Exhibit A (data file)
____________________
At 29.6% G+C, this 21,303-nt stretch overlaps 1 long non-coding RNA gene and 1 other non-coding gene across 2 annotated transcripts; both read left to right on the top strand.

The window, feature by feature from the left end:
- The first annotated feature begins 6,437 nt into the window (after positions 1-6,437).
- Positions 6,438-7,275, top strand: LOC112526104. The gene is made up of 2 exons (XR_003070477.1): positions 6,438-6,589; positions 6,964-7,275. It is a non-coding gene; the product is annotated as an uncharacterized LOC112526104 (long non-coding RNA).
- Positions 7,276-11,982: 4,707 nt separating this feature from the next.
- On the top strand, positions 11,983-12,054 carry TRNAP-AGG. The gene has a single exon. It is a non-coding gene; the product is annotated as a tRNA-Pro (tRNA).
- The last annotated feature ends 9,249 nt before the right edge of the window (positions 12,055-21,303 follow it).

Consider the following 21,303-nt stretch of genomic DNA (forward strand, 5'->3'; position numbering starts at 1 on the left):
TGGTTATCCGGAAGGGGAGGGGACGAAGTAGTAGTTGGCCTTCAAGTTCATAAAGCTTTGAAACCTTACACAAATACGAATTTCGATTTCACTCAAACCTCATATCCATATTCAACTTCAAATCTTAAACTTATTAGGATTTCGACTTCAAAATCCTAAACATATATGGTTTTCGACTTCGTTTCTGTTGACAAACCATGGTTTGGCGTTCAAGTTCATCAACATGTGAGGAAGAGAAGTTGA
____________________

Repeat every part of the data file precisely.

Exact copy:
At 29.6% G+C, this 21,303-nt stretch overlaps 1 long non-coding RNA gene and 1 other non-coding gene across 2 annotated transcripts; both read left to right on the top strand.

The window, feature by feature from the left end:
- The first annotated feature begins 6,437 nt into the window (after positions 1-6,437).
- Positions 6,438-7,275, top strand: LOC112526104. The gene is made up of 2 exons (XR_003070477.1): positions 6,438-6,589; positions 6,964-7,275. It is a non-coding gene; the product is annotated as an uncharacterized LOC112526104 (long non-coding RNA).
- Positions 7,276-11,982: 4,707 nt separating this feature from the next.
- On the top strand, positions 11,983-12,054 carry TRNAP-AGG. The gene has a single exon. It is a non-coding gene; the product is annotated as a tRNA-Pro (tRNA).
- The last annotated feature ends 9,249 nt before the right edge of the window (positions 12,055-21,303 follow it).

Consider the following 21,303-nt stretch of genomic DNA (forward strand, 5'->3'; position numbering starts at 1 on the left):
TGGTTATCCGGAAGGGGAGGGGACGAAGTAGTAGTTGGCCTTCAAGTTCATAAAGCTTTGAAACCTTACACAAATACGAATTTCGATTTCACTCAAACCTCATATCCATATTCAACTTCAAATCTTAAACTTATTAGGATTTCGACTTCAAAATCCTAAACATATATGGTTTTCGACTTCGTTTCTGTTGACAAACCATGGTTTGGCGTTCAAGTTCATCAACATGTGAGGAAGAGAAGTTGA